“The Forlorn Hope,”‡. Received in Allahabad, Feb., 1882.
“One or two of us hoped that the world had so far advanced intellectually, if not intuitionally, that the Occult doctrine might gain an intellectual acceptance, and the impulse given for a new cycle of occult research. Others – wiser as it would now seem – held differently, but consent was given for the trial. It was stipulated, however, that the experiment should be made independently of our personal management; that there should be no abnormal interference by ourselves. So casting about we found in America the man to stand as leader – a man of great moral courage, unselfish, and having other good qualities. He was far from being the best, but (as Mr. Hume speaks in H.P.B.’s case) — he was the best one available. With him we associated a woman of most exceptional and wonderful endowments. Combined with them she had strong personal defects, but just as she was, there was no second to her living fit for this work. We sent her to America, brought them together – and the trial began. From the first both she and he were given to clearly understand that the issue lay entirely with themselves. And both offered themselves for the trial for certain remuneration in the far distant future as – as K.H. would say – soldiers volunteer for a Forlorn Hope. For the 6-1/2 years they have been struggling against such odds as would have driven off anyone who was not working with the desperation of one who stakes life and all the prizes on some desperate supreme effort. Their success has not equalled the hopes of their original backers, phenomenal as it has been in certain directions. In a few more months the term of probation will end. If by that time the status of the Society as regards ourselves – the question of the “Brothers” – be not definitely settled (either dropped out of the Society’s programme or accepted on our own terms) that will be the last of the II – Brothers” of all shapes and colours, sizes or degrees. We will subside out of public view like a vapour into the ocean. Only those who have proved faithful to themselves and to Truth through everything, will be allowed further intercourse with us. And not even they, unless, from the President downward they bind themselves by the most solemn pledges of honour to keep an inviolable silence thenceforth about us, the Lodge, [and] Tibetan affairs, not even answering questions of their nearest friends, though silence might seem likely to throw the appearance of ”humbug” upon all that has transpired. In such a case effort would be suspended until the beginning of another septenary cycle when, if circumstances should be more auspicious, another attempt might be made, under the same or another direction (…).” (The Mahatma Letters to A.P. Sinnett, Letter no. 44, TUP ed.)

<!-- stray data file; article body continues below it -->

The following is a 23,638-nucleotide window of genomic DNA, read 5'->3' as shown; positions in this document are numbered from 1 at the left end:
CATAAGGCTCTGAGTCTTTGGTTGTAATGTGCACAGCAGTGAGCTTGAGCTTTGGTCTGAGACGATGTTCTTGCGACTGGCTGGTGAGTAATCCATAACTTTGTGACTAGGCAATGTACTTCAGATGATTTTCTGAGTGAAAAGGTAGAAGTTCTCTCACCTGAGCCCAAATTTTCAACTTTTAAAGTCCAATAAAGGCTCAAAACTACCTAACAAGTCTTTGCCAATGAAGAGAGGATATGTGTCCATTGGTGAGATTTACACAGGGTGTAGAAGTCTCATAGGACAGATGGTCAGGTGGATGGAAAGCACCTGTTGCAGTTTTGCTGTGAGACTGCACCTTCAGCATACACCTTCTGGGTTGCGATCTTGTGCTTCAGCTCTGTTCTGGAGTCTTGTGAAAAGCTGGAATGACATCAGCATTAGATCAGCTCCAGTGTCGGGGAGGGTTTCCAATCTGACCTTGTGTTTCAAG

“What I meant by the “Forlorn Hope” was that when one regards the magnitude of the task to be undertaken by our theosophical volunteers, and especially the multitudinous agencies arrayed, and to be arrayed, in opposition, we may well compare it to one of those desperate efforts against overwhelming odds that the true soldier glories to attempt. You have done well to see the “large purpose” in the small beginnings of the T.S. Of course, if we had undertaken to found and direct it in propria persona very likely it would have accomplished more and made fewer mistakes, but we could not do this, nor was it the plan: our two agents are given the task and left – as you now are – to do the best they could under the circumstances. And much has been wrought. Under the surface of Spiritualism runs a current that is wearing a broad channel for itself. When it reappears above ground its effects will be apparent. Already many minds like yours are pondering the question of occult law – forced upon the thinking public by this agitation. Like you, they are dissatisfied with what has been hitherto attainable and clamour for better. Let this encourage you.” (The Mahatma Letters to A.P. Sinnett, Letter no. 8., TUP ed.)
They tried. The world is not prepared, in any shape or form.
‡ Forlorn Hope. a persistent or desperate hope that is unlikely to be fulfilled.